According to the Breakthrough National Centre for Climate Restoration’s paper, Existential Climate-Related Security Risk, scientists and politicians have focused too much on middle-of-the-road climate scenarios. If the planet warms by 3 degrees Centigrade from pre-industrial averages – which is the path that the current Paris Climate Agreement has us on – the planet could face a climate catastrophe. To avoid the worst consequences, David Spratt calls for immediate action and total decarbonization, or close to it, by 2030. (Photo: Daniel Lerps, Flickr, CC BY-ND 2.0)
If carbon emissions keep going up until 2030 it will be too late to avoid a ‘hot house’ Earth with a billion climate refugees starting in 2050, according to the Australia-based Breakthrough National Centre for Climate Restoration. These researchers warn the climate is changing faster than politicians and the public are responding, and say interventions on a scale never before seen during peacetime are needed right now. Host Steve Curwood talks with David Spratt, Research Director at the Breakthrough National Centre.
CURWOOD: From PRI and the Jennifer and Ted Stanley Studios at the University of Massachusetts Boston, this is Living on Earth. I’m Steve Curwood.
So if the nations of the world stand by their present commitments under the Paris Climate Agreement, which allows global warming gases to increase until 2030, we are likely setting ourselves up for catastrophe. That’s according to researchers at the Australian Breakthrough National Centre for Climate Restoration, who warn political systems are moving much slower than the climate is changing. Their paper says the present targets would lead to 3 degrees Centigrade, or more, warming by 2050, which could create a “hothouse Earth,” making large regions of the planet uninhabitable, so there is no time left for incremental policy changes to decarbonize our economy. The researchers call for immediate, unprecedented intervention on a scale never seen before during peacetime, and warn that human civilization itself hangs in the balance.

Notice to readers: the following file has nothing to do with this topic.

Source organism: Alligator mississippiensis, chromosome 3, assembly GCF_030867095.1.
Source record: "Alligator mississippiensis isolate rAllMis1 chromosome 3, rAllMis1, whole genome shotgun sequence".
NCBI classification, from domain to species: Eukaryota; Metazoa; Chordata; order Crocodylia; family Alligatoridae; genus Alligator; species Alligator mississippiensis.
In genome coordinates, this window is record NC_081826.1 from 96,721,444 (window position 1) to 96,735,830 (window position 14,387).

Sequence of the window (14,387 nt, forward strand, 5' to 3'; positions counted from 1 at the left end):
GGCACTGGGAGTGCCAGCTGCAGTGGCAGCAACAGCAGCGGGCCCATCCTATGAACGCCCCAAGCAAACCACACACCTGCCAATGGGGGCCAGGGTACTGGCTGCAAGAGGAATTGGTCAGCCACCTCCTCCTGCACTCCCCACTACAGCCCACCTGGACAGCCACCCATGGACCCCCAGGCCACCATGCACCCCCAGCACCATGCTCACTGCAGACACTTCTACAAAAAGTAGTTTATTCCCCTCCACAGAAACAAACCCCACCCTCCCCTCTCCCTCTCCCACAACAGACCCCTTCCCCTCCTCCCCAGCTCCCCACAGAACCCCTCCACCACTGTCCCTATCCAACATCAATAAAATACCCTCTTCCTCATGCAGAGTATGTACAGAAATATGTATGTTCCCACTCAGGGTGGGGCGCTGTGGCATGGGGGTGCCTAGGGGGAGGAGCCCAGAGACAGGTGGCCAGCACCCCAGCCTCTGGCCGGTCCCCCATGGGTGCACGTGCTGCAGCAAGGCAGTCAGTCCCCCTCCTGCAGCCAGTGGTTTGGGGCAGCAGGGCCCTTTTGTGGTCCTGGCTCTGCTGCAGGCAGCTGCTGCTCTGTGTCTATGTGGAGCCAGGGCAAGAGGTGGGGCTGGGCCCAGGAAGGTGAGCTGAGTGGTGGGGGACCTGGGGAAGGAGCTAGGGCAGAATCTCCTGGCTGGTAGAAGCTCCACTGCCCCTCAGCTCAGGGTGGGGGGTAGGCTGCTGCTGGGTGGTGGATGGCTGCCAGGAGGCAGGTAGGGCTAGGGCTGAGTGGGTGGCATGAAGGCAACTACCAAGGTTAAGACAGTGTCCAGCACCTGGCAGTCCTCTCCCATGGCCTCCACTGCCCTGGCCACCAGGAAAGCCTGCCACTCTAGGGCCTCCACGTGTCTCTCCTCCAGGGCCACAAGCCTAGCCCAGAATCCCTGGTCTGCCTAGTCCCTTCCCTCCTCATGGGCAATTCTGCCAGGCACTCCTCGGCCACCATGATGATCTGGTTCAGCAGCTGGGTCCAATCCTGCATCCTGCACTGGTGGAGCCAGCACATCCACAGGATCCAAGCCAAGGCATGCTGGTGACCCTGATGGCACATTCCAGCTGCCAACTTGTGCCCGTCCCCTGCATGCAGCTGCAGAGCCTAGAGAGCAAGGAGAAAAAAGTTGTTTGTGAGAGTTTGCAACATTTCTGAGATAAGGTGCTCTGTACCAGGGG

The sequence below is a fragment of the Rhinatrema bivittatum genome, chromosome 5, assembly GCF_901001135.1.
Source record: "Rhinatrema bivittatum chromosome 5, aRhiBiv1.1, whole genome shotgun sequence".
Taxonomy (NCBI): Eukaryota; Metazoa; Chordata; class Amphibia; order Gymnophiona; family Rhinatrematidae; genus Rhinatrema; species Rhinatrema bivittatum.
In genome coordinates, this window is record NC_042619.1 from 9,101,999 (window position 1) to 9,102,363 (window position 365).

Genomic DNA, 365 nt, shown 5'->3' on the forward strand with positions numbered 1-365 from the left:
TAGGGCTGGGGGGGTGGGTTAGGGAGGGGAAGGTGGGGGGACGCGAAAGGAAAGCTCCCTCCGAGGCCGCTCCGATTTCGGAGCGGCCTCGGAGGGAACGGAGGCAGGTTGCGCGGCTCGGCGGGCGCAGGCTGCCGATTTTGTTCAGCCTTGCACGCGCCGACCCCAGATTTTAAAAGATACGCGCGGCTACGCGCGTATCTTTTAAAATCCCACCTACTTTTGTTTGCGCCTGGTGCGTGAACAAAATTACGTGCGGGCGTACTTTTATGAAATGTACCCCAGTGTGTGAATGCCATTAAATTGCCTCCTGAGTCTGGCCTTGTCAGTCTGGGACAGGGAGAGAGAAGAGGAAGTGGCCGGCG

Here to explain is David Spratt, research director for the group, on the line from Melbourne, Australia. Hi, David, welcome to Living on Earth.
SPRATT: Thank you very much.
CURWOOD: In your view, how well is the planet doing, are the governments around the planet doing, in limiting emissions such that we won't hit a three degree or higher increase by the year 2050?